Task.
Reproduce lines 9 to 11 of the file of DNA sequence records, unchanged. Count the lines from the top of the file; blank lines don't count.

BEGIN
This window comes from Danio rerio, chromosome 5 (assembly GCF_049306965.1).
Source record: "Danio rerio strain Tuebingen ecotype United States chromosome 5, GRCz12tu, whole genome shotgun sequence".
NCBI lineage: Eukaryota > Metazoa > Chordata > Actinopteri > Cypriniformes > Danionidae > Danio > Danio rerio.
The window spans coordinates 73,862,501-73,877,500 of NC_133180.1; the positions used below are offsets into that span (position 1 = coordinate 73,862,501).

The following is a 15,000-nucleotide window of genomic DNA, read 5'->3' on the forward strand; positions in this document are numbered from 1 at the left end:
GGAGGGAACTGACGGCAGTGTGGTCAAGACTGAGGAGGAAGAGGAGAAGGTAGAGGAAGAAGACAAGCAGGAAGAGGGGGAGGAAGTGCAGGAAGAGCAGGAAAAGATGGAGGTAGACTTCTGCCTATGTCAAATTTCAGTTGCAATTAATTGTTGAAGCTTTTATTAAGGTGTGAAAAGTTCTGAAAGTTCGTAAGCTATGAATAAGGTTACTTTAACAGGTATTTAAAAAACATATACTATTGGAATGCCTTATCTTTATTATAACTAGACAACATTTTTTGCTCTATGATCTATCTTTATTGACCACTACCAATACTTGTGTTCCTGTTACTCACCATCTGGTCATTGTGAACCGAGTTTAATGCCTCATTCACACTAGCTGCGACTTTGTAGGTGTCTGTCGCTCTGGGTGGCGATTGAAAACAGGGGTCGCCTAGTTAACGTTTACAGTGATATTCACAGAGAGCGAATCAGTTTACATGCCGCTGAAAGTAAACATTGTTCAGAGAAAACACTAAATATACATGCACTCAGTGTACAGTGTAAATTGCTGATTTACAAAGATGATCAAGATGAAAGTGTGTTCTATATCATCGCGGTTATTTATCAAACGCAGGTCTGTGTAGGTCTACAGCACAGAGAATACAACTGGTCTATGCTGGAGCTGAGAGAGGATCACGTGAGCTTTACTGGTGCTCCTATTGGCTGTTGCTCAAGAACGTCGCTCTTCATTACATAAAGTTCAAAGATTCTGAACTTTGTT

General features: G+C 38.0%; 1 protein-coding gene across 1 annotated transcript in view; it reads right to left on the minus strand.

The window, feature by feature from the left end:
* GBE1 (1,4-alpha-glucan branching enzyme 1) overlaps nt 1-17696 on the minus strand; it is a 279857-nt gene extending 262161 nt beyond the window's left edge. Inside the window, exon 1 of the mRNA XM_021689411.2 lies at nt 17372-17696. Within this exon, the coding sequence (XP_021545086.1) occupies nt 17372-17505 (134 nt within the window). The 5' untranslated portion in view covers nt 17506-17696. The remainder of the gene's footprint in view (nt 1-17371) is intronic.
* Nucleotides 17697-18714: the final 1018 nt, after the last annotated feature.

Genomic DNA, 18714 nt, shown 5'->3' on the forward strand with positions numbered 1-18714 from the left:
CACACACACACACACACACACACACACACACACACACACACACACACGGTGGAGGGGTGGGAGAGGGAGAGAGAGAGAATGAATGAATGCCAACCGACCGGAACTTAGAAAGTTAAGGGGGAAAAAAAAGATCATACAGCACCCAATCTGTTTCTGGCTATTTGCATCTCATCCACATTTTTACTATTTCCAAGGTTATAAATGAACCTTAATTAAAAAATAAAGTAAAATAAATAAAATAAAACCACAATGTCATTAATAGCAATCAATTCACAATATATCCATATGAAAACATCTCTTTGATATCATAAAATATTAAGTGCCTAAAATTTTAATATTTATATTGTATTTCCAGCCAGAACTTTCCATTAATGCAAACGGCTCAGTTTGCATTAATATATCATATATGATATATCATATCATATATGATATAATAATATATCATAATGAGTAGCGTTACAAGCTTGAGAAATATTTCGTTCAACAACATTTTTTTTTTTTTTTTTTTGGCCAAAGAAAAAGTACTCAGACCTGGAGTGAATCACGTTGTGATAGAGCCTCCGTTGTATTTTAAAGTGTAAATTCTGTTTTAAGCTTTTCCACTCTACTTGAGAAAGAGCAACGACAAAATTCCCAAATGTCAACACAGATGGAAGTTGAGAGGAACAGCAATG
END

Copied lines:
* GBE1 (1,4-alpha-glucan branching enzyme 1) overlaps nt 1-17696 on the minus strand; it is a 279857-nt gene extending 262161 nt beyond the window's left edge. Inside the window, exon 1 of the mRNA XM_021689411.2 lies at nt 17372-17696. Within this exon, the coding sequence (XP_021545086.1) occupies nt 17372-17505 (134 nt within the window). The 5' untranslated portion in view covers nt 17506-17696. The remainder of the gene's footprint in view (nt 1-17371) is intronic.
* Nucleotides 17697-18714: the final 1018 nt, after the last annotated feature.

Genomic DNA, 18714 nt, shown 5'->3' on the forward strand with positions numbered 1-18714 from the left: